Definition of erupt in English:

erupt

Line breaks: erupt
Pronunciation: /ɪˈrʌpt
 
/

verb

1 [no object] (Of a volcano) become active and eject lava, ash, and gases: Mount Pinatubo began erupting in June
More example sentences
  • Suppose that the mountain erupts, leaving lava around the countryside.
  • Steve poked his head out the window and saw that a volcano had erupted and a hot lava flow was headed right towards the hotel!
  • The volcanic pile built up above sea level so that lavas began to be erupted subaerially.
Synonyms
emit lava, belch lava, become active, flare up, eject/vent material, explode
1.1Be ejected from an active volcano: hot lava erupted from the crust
More example sentences
  • Possible evidence for this theory concerns the brown ridges that mark the moon's terrain, thought to be caused by instant freezing of liquid water erupting from beneath the ice crust.
  • The current lava flows are arms of the larger lava flow that erupted earlier this year on Mother's Day.
  • In turn, the melt rises toward the surface and erupts in spectacular volcanoes.
Synonyms
1.2(Of an object) explode with fire and noise: smoke bombs erupted everywhere
More example sentences
  • After spitting a few sparks, it erupted into a burning fire.
  • Gay was knocked unconscious by the impact, and a small fire under the wheelwell erupted into a major blaze.
  • The floor, walls, and any hapless machine that happened to be nearby erupted into fire and smoke.
2Break out suddenly and dramatically: fierce fighting erupted between the army and guerrillas noise erupted from the drawing room
More example sentences
  • Long-standing grievances over environmental and health issues erupted soon after the downfall of Suharto.
  • That may have rankled the Church - but nothing like as ferociously as the gay marriage issue which has since erupted.
  • A fresh row has erupted over the thorny issue of a northern bypass for Witham.
Synonyms
break out, flare up, blow up, boil over, start suddenly; ensue, arise, happen
3Give vent to anger, amusement, etc. in a sudden and noisy way: the soldiers erupted in fits of laughter
More example sentences
  • David coped by continuing to fulfill his sibling caretaking responsibilities at home, while erupting with fits of anger, foul language, and violent outbursts at school.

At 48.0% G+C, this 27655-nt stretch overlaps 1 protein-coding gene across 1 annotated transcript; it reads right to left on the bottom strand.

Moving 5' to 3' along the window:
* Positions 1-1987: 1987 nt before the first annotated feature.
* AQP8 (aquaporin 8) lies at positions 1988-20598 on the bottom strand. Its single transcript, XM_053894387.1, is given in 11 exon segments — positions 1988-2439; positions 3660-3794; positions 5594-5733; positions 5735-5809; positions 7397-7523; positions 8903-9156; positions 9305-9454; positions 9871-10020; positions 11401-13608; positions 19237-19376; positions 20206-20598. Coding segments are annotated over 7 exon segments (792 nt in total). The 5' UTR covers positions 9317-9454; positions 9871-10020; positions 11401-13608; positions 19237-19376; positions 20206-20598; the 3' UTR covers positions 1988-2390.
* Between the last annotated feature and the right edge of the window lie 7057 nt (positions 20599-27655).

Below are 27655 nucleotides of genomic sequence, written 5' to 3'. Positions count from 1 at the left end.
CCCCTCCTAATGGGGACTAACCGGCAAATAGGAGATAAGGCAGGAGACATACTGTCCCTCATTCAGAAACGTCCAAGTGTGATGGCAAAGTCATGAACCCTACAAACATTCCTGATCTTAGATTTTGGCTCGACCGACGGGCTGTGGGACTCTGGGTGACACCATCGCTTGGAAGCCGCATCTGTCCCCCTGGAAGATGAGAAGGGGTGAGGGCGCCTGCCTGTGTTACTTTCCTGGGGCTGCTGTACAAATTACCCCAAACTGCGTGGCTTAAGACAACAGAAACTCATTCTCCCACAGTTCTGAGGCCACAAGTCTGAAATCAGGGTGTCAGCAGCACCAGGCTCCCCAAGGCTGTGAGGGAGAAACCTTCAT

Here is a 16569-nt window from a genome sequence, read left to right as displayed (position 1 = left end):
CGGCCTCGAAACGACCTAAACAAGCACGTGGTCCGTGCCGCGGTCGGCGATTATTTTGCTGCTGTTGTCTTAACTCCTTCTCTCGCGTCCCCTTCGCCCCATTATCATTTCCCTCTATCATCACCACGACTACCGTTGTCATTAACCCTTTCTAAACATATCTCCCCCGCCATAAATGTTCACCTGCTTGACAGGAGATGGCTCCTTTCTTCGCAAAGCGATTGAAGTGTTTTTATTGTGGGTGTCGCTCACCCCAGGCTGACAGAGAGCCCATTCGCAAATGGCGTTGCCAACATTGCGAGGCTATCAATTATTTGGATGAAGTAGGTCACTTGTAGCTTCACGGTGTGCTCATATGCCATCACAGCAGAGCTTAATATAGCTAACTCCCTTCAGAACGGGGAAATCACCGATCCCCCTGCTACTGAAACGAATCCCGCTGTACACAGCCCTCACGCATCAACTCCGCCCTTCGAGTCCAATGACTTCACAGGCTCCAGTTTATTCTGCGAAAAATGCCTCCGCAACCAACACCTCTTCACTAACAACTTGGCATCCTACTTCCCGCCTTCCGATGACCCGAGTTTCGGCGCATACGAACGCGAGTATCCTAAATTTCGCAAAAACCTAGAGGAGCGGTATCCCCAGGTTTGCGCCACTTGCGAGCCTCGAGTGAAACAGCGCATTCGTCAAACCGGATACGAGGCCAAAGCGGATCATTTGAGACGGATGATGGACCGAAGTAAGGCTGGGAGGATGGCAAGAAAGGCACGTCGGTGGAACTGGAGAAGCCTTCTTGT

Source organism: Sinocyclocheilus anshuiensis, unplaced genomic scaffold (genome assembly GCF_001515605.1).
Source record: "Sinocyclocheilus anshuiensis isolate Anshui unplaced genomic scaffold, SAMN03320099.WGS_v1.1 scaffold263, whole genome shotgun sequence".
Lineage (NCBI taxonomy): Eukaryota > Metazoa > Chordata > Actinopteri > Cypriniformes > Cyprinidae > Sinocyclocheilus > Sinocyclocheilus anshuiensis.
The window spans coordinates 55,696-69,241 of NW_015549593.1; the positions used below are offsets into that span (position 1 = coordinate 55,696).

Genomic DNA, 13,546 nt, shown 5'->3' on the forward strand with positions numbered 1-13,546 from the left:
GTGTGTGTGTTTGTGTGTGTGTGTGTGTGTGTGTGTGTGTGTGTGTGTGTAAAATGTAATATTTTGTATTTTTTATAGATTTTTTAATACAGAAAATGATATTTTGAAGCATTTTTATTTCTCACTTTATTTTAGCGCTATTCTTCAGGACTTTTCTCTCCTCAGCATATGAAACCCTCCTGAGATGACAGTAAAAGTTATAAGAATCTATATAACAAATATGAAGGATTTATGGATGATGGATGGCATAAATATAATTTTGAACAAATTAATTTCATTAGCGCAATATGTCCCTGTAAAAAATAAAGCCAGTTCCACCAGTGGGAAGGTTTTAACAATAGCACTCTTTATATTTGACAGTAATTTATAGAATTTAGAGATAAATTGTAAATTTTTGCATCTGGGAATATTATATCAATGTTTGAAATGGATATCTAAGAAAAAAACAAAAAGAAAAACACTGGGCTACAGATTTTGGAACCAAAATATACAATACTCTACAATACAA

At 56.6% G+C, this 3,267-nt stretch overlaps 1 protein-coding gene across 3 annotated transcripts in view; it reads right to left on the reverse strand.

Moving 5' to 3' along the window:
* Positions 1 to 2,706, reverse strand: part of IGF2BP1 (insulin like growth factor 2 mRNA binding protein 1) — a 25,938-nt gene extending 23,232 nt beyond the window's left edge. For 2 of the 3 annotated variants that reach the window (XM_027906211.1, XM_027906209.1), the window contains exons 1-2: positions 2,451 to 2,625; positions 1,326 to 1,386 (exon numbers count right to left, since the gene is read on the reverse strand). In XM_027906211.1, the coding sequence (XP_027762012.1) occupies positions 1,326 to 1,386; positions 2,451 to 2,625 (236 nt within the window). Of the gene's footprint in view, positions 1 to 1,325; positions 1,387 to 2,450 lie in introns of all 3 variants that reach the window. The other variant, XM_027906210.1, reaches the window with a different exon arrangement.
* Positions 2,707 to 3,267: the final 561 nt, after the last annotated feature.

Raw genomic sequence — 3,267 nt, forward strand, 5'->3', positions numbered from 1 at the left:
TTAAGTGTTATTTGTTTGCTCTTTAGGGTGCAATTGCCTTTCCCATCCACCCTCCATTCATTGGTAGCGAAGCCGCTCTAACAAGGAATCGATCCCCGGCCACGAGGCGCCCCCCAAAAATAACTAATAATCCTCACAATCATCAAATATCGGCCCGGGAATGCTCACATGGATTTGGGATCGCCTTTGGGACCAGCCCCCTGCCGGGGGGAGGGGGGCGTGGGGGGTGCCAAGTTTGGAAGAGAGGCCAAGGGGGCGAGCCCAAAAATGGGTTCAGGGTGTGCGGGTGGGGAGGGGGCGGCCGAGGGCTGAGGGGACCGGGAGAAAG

• I erupted in a sudden fit of laughter that left my eyes and nose streaming.
  • His eyes straying over the windows, his breath caught in his throat as a new burst of anger erupted in his veins.
4(Of a spot, rash, or other mark) suddenly appear on the skin: a boil had erupted on her temple
More example sentences
  • What was not explained was that for a couple of days afterwards, spots can erupt and you can feel strange, or more emotional than usual.
  • Shadows of pain echoed over his body, from the feeling of a limb being severed, to the feeling of a thousand boil poxes erupting from his skin all at once.
  • When the villagers took her body in a boat for the customary sea burial, they noticed that small boils were erupting all over her skin, and tiny filaments were emerging from the boils.
Synonyms
appear, break out, flare up, come to a head, burst forth, make an appearance, pop up, emerge, become visible
4.1(Of the skin) suddenly develop a spot, rash, or mark: his skin erupts with hives
More example sentences
  • Flawless skin suddenly erupts with pimples as one grows up.
  • Five college kids head into the great outdoors, only to be stricken with an illness that makes their skin erupt in sores.
  • Cara Duncan, from Aberdeen, has been swathed in bandages since she was three months old to stop her skin erupting in painful blisters from an allergy to everyday items.
5(Of a tooth) break through the gums during normal development: the lower incisors had erupted
More example sentences
  • Teeth missing from the normal series may have failed to develop or to erupt or have been lost prematurely.
  • When do baby teeth erupt? Not soon enough for most parents, I have found.
  • The first teeth to erupt are the incisors which appear at around 6-9 months.

Origin

mid 17th century: from Latin erupt- 'broken out', from the verb erumpere, from e- (variant of ex-) 'out' + rumpere 'burst out, break'.

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Pronunciation: vɪˈtjuːpəreɪt
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